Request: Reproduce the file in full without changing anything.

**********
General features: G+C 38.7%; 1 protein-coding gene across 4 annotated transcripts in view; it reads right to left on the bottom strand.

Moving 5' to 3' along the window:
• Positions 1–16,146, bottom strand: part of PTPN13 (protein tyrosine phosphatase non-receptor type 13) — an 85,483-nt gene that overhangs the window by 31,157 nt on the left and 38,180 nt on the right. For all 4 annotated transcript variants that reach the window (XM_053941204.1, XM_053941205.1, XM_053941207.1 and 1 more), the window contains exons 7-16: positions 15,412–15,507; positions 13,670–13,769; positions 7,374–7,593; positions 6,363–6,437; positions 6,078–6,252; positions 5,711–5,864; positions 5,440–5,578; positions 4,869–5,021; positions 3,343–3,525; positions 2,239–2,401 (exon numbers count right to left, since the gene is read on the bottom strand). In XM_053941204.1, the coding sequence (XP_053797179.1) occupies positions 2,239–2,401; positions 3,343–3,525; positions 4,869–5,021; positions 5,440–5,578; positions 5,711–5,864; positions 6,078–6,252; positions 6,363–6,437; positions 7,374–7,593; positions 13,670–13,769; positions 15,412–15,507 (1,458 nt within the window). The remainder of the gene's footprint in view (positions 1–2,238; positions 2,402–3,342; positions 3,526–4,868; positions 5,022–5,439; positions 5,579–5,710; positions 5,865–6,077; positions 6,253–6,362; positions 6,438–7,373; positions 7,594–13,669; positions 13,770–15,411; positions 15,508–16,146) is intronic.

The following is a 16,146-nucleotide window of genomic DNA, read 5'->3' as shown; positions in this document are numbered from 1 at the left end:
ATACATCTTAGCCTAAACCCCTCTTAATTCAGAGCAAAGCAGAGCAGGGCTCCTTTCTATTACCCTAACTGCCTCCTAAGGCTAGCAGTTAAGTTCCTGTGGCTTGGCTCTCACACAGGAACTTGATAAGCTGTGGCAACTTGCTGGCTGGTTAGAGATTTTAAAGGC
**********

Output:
General features: G+C 38.7%; 1 protein-coding gene across 4 annotated transcripts in view; it reads right to left on the bottom strand.

Moving 5' to 3' along the window:
• Positions 1–16,146, bottom strand: part of PTPN13 (protein tyrosine phosphatase non-receptor type 13) — an 85,483-nt gene that overhangs the window by 31,157 nt on the left and 38,180 nt on the right. For all 4 annotated transcript variants that reach the window (XM_053941204.1, XM_053941205.1, XM_053941207.1 and 1 more), the window contains exons 7-16: positions 15,412–15,507; positions 13,670–13,769; positions 7,374–7,593; positions 6,363–6,437; positions 6,078–6,252; positions 5,711–5,864; positions 5,440–5,578; positions 4,869–5,021; positions 3,343–3,525; positions 2,239–2,401 (exon numbers count right to left, since the gene is read on the bottom strand). In XM_053941204.1, the coding sequence (XP_053797179.1) occupies positions 2,239–2,401; positions 3,343–3,525; positions 4,869–5,021; positions 5,440–5,578; positions 5,711–5,864; positions 6,078–6,252; positions 6,363–6,437; positions 7,374–7,593; positions 13,670–13,769; positions 15,412–15,507 (1,458 nt within the window). The remainder of the gene's footprint in view (positions 1–2,238; positions 2,402–3,342; positions 3,526–4,868; positions 5,022–5,439; positions 5,579–5,710; positions 5,865–6,077; positions 6,253–6,362; positions 6,438–7,373; positions 7,594–13,669; positions 13,770–15,411; positions 15,508–16,146) is intronic.

The following is a 16,146-nucleotide window of genomic DNA, read 5'->3' as shown; positions in this document are numbered from 1 at the left end:
ATACATCTTAGCCTAAACCCCTCTTAATTCAGAGCAAAGCAGAGCAGGGCTCCTTTCTATTACCCTAACTGCCTCCTAAGGCTAGCAGTTAAGTTCCTGTGGCTTGGCTCTCACACAGGAACTTGATAAGCTGTGGCAACTTGCTGGCTGGTTAGAGATTTTAAAGGC